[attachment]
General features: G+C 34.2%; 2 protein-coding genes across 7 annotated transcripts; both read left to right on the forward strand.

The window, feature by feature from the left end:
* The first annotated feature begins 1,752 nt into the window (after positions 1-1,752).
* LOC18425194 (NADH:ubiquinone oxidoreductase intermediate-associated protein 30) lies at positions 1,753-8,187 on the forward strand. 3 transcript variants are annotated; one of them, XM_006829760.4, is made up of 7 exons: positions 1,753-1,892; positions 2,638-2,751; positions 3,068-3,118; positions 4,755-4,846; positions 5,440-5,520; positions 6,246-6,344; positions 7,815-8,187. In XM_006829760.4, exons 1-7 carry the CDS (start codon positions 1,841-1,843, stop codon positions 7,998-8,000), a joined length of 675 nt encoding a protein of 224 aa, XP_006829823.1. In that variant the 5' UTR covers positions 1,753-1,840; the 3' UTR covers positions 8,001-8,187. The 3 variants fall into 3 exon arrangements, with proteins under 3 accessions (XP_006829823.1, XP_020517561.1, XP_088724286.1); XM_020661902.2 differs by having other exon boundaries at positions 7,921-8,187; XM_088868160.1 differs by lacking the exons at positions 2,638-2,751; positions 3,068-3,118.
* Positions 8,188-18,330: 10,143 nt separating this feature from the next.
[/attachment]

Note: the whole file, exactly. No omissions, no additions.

General features: G+C 34.2%; 2 protein-coding genes across 7 annotated transcripts; both read left to right on the forward strand.

The window, feature by feature from the left end:
* The first annotated feature begins 1,752 nt into the window (after positions 1-1,752).
* LOC18425194 (NADH:ubiquinone oxidoreductase intermediate-associated protein 30) lies at positions 1,753-8,187 on the forward strand. 3 transcript variants are annotated; one of them, XM_006829760.4, is made up of 7 exons: positions 1,753-1,892; positions 2,638-2,751; positions 3,068-3,118; positions 4,755-4,846; positions 5,440-5,520; positions 6,246-6,344; positions 7,815-8,187. In XM_006829760.4, exons 1-7 carry the CDS (start codon positions 1,841-1,843, stop codon positions 7,998-8,000), a joined length of 675 nt encoding a protein of 224 aa, XP_006829823.1. In that variant the 5' UTR covers positions 1,753-1,840; the 3' UTR covers positions 8,001-8,187. The 3 variants fall into 3 exon arrangements, with proteins under 3 accessions (XP_006829823.1, XP_020517561.1, XP_088724286.1); XM_020661902.2 differs by having other exon boundaries at positions 7,921-8,187; XM_088868160.1 differs by lacking the exons at positions 2,638-2,751; positions 3,068-3,118.
* Positions 8,188-18,330: 10,143 nt separating this feature from the next.